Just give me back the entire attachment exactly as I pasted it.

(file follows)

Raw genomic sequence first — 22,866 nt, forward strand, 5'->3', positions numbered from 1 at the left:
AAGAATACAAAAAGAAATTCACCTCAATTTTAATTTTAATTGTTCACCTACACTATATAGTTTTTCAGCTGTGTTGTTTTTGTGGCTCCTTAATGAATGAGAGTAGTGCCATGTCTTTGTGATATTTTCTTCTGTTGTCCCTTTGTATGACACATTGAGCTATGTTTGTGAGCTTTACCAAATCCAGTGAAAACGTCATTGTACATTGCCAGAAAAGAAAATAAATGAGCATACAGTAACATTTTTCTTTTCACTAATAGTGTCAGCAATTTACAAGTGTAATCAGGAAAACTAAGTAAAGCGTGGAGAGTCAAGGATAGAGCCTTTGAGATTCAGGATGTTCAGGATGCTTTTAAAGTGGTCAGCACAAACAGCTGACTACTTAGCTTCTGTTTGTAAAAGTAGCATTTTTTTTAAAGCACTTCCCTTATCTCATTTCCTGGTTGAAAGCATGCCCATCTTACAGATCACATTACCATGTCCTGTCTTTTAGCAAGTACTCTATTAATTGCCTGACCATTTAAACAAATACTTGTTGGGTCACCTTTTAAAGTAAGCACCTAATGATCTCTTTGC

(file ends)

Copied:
Raw genomic sequence first — 22,866 nt, forward strand, 5'->3', positions numbered from 1 at the left:
AAGAATACAAAAAGAAATTCACCTCAATTTTAATTTTAATTGTTCACCTACACTATATAGTTTTTCAGCTGTGTTGTTTTTGTGGCTCCTTAATGAATGAGAGTAGTGCCATGTCTTTGTGATATTTTCTTCTGTTGTCCCTTTGTATGACACATTGAGCTATGTTTGTGAGCTTTACCAAATCCAGTGAAAACGTCATTGTACATTGCCAGAAAAGAAAATAAATGAGCATACAGTAACATTTTTCTTTTCACTAATAGTGTCAGCAATTTACAAGTGTAATCAGGAAAACTAAGTAAAGCGTGGAGAGTCAAGGATAGAGCCTTTGAGATTCAGGATGTTCAGGATGCTTTTAAAGTGGTCAGCACAAACAGCTGACTACTTAGCTTCTGTTTGTAAAAGTAGCATTTTTTTTAAAGCACTTCCCTTATCTCATTTCCTGGTTGAAAGCATGCCCATCTTACAGATCACATTACCATGTCCTGTCTTTTAGCAAGTACTCTATTAATTGCCTGACCATTTAAACAAATACTTGTTGGGTCACCTTTTAAAGTAAGCACCTAATGATCTCTTTGC